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Wednesday, May 28, 2014

Spicing up those final days!

Hey y'all!

Oh goodness, we're well under 20 days left of school! Only 7 days left of instructional teaching and then it's finals!  Which means I only have 17 days until my trip of the year!  (For those of you who don't know, I will be backpacking through Europe for the months of June and July and I am completely excited - I can't focus on anything except the trip at this point!)

My students are getting restless, as am I - quite frankly, who wants to be doing the same ol' thing when summer is just right around the corner?  So I've had to spice things up a bit.  I started incorporating music to review theme, mood and figurative language all in one.  I had the students make a simple graphic organizer and each column was dedicated to one topic - theme, mood, figurative language, the first column was the name of the song.  I used popular songs to get them into it - Life is a Highway, Let it Go, etc.  Then students started requesting songs, and surprisingly, the songs they chose were pretty appropriate - The Climb, Do You Want to Build a Snowman, etc.  They even backed up their song choice with what is in it for figurative language, etc.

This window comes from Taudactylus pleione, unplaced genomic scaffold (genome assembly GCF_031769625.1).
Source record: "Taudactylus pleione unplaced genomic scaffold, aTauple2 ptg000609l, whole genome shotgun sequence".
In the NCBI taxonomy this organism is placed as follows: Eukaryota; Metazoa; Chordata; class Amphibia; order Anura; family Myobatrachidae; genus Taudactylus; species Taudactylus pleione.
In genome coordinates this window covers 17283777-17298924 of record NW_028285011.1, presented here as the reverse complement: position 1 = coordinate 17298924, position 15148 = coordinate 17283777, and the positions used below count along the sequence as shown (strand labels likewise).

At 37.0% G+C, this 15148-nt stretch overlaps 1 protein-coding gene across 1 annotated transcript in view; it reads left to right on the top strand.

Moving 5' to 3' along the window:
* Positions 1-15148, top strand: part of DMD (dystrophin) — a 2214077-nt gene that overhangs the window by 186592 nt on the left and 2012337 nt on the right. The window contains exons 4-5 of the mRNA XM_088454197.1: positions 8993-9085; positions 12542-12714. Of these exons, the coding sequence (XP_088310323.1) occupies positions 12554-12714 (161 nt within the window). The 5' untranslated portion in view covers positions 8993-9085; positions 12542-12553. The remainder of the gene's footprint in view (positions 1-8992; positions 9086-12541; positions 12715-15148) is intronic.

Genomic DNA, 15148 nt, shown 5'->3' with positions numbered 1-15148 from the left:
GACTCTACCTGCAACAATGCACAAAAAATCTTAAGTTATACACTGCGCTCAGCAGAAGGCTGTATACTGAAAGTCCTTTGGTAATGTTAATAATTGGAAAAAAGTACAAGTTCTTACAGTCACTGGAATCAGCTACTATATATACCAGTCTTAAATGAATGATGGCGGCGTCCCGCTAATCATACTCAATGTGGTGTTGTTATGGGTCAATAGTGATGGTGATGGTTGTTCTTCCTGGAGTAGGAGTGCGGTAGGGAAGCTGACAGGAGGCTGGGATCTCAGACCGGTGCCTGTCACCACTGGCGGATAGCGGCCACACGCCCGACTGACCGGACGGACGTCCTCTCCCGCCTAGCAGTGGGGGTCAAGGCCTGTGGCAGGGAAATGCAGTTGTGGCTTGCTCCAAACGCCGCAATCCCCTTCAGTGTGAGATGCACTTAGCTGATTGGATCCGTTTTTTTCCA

So if you are looking to spice up your last few days, especially with high schoolers - you just can't go wrong with music!

Cheers!

Ms. Bergin

Monday, May 19, 2014

Limited Supply of Textbooks Leads to Less Reading

I remember in high school English, we all had our own English textbooks. If we were reading a novel, an epic, or a text that was not in the textbook, we all had our own copy.  There was no need to have teachers run copies.  The reading was done at home and then the discussions, close reading, analysis, and all that fun stuff took place in school.  I learned in a title I school.

As a teacher, I must make copies of texts if I want my students to read something at home.  My students do not have their own textbooks.  Sure, I can upload the online file of the text if I could, but then there's students without internet at home.  Therefore ,we spend a lot of class time reading in addition to the close reading analysis, which sometimes leads to eliminating fun activities because we simply just do not have time for it.  I teach in a Title I school.

What's the difference? That's something I'm trying to figure out.  How to increase reading at home, reduce reading in class and increase instructional activities in class.



Ms. Bergin